Hazel Hunnicutt is in her 60s and still attached to the
memories of a long-lost love. Claudia Modjeski is 40-ish and
leading a very lonely life. Rebekah Shook, just this side of 30,
still lives in the same house as her fire-and-brimstone-believing
dad. Hazel's antique store, The Used World Emporium, is where all
their journeys cross --- a place filled with the junk of one
person. This junk eventually becomes the treasure of someone else,
much in the same way that each of the protagonists' connections
amidst the tumble of their difficult pasts serve or suit another
better than the person who originally survived it.
THE USED WORLD is Haven Kimmel's last book in a trilogy that brings
all the weirdness of the world to play in a tiny Indiana town
called Jonah, where "Fate can be decided by the weather and a storm
was gathering overhead." That storm is at turns both literal and
figurative, and so the book almost succeeds in being a potboiler
and very literary fiction at the same time.
Kimmel is an interesting writer. I hesitate to call her "Flannery
O'Connor Lite," yet there are some definitive reasons why that
title is appropriate. In interviews she has proclaimed that,
although a Midwesterner by birth, she considers herself a Southern
writer. Going to school in the South and living in Durham, North
Carolina, feels at home to her --- she thinks she has found her
emotional core in the red earth of this Southern landscape. So her
work drapes itself comfortably around some of the same ironic but
spiritual context that O'Connor wandered, though it feels like
she's trying too hard.
It's not that THE USED WORLD, with its spiritual clamoring and its
controversial topics (abortion, lesbianism, the angry and
threatening Fundamentalist fever), doesn't try for something
complicated and profound. Kimmel knows her way around a good turn
of phrase. And the complications of the characters --- Amos, the
wise minister; Vernon, the angry barnstormer of a believer;
Rebekah, the pregnant but ever-hopeful good daughter; and Hazel,
she of the lanky build and churning gut --- put them in the same
world as O'Connor's spiritually-reaching individuals.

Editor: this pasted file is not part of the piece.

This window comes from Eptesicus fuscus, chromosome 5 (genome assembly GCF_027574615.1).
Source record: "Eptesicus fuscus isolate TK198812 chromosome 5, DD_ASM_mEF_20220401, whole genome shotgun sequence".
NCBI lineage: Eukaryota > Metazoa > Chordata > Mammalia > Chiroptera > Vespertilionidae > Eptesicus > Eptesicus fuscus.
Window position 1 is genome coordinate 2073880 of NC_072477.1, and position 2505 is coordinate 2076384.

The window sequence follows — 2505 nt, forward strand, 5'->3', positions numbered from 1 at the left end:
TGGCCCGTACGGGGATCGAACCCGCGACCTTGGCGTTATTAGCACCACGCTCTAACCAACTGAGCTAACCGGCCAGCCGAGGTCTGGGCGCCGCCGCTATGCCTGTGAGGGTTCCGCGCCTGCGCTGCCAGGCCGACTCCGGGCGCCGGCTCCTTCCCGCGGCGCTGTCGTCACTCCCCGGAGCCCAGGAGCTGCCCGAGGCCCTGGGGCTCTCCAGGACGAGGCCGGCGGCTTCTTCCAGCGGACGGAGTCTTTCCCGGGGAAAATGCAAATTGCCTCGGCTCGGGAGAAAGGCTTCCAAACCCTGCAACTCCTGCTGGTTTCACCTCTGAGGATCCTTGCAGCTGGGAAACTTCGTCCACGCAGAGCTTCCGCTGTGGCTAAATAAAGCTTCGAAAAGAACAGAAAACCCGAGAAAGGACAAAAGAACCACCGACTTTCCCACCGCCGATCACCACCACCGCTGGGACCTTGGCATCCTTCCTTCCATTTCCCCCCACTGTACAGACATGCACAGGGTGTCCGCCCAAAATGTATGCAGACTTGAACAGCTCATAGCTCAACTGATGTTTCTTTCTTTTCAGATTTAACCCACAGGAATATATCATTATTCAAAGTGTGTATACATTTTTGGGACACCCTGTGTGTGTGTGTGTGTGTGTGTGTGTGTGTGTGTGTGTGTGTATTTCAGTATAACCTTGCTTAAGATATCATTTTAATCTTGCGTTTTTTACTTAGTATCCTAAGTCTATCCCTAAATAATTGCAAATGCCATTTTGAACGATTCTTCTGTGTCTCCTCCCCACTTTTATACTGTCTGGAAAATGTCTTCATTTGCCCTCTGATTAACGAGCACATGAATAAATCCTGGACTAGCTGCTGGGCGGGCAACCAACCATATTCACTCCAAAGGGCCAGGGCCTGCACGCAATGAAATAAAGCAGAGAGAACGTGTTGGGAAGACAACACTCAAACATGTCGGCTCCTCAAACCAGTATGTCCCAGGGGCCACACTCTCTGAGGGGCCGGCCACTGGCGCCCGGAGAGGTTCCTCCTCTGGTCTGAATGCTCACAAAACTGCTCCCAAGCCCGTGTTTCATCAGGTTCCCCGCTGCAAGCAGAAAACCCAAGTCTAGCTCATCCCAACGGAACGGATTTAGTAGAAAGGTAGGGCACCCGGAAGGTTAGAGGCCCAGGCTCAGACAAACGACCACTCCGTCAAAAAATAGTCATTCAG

The three women are bound by strange but profoundly altering
emotional connections --- through babies born out of wedlock and
lovers who can't take their feelings seriously enough. It feels
like too much comes to bear on these people; it is as if they are
part of some long-ago landscape that one might happen upon during a
car trip without a good GPS system. They live amidst codes of
behavior and interaction that don't seem appropriate in this day
and age, like they are part of some time warp where the modern
world of gadgetry and technological interaction hasn't yet become
part of the day-to-day activities in the global community.
The book makes a lot of noise about the past but doesn't seem to
exist in a now that most contemporary readers would recognize.
Although fire and brimstone are definitely on the menu of the
political conversation of our day, Jonah feels too steeped in it. I
wanted the real world to invade on it at some point and see where
it would all go when brought up against the prickly structures of
political correctness and feigned tolerance that underpins so many
of our top news stories today.
This is, however, a small desire. Haven Kimmel's ability to define
and dissect the well-worn spiritual and emotional decisions that
shape the lives of the main characters is impressive, and THE USED
WORLD is a fascinating place to visit.
Reviewed by Jana Siciliano on January 24, 2011
The Used World